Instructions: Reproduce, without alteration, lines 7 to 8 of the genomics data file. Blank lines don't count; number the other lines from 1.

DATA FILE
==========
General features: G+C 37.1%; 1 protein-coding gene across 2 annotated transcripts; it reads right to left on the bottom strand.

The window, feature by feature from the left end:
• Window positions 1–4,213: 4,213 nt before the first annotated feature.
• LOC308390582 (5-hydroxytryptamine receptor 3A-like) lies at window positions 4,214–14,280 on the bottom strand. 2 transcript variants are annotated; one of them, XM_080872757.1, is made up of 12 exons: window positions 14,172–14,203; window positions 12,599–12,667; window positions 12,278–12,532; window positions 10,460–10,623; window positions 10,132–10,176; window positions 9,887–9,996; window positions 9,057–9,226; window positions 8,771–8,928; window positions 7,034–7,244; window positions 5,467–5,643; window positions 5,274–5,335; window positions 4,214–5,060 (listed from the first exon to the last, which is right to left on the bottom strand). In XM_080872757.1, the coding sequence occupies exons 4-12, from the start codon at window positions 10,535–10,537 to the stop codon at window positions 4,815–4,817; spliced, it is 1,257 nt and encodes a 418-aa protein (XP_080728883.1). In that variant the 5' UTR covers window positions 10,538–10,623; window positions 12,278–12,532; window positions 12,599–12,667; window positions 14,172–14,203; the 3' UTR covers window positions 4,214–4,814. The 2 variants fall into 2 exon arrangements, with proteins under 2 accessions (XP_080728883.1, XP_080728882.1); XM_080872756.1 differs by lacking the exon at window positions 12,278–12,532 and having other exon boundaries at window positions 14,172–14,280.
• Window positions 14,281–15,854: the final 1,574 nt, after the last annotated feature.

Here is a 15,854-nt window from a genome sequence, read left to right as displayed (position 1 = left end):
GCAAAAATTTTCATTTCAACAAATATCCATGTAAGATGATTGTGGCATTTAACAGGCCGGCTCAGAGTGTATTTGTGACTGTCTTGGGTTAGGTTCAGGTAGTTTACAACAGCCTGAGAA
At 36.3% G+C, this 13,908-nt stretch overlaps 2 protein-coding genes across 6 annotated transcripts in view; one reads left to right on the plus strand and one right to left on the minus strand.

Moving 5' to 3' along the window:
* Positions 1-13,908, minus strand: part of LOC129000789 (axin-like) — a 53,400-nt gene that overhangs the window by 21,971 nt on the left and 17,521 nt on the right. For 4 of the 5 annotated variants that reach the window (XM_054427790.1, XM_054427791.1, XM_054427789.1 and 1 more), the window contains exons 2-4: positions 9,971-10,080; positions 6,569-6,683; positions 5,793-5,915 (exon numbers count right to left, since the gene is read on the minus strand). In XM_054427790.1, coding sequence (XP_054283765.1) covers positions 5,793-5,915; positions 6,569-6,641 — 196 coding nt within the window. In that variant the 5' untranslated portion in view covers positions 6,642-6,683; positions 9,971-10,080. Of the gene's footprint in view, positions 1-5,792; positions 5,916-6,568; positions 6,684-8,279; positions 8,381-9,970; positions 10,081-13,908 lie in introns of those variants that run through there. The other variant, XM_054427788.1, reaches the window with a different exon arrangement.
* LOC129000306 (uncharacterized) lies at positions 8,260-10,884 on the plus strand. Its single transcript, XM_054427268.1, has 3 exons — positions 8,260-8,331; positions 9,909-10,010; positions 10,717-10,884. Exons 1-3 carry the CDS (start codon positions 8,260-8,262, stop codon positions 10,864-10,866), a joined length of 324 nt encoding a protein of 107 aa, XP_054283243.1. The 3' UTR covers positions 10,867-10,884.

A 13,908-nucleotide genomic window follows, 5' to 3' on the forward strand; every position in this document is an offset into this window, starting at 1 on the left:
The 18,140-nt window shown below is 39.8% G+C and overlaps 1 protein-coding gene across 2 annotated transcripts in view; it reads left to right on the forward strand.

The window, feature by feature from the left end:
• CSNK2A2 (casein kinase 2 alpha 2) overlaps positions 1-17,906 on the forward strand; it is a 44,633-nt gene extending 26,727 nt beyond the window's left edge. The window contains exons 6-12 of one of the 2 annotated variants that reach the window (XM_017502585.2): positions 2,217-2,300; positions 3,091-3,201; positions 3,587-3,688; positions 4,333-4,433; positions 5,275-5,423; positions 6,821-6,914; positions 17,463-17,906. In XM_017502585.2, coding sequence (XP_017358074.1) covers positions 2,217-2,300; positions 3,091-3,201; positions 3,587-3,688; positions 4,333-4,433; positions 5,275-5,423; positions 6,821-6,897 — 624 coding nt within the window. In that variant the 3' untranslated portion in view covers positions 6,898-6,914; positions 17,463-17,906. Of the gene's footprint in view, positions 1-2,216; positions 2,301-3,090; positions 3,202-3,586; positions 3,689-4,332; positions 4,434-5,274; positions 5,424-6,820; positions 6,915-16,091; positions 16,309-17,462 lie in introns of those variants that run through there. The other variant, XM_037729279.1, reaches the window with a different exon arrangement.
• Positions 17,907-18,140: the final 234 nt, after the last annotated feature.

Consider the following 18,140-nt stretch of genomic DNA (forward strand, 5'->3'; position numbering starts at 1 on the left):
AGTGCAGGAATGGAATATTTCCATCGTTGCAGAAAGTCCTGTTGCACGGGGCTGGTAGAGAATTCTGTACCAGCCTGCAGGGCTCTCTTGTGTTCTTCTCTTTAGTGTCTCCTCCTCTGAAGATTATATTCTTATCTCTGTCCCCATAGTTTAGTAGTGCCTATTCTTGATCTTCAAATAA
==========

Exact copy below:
GCAAAAATTTTCATTTCAACAAATATCCATGTAAGATGATTGTGGCATTTAACAGGCCGGCTCAGAGTGTATTTGTGACTGTCTTGGGTTAGGTTCAGGTAGTTTACAACAGCCTGAGAA
At 36.3% G+C, this 13,908-nt stretch overlaps 2 protein-coding genes across 6 annotated transcripts in view; one reads left to right on the plus strand and one right to left on the minus strand.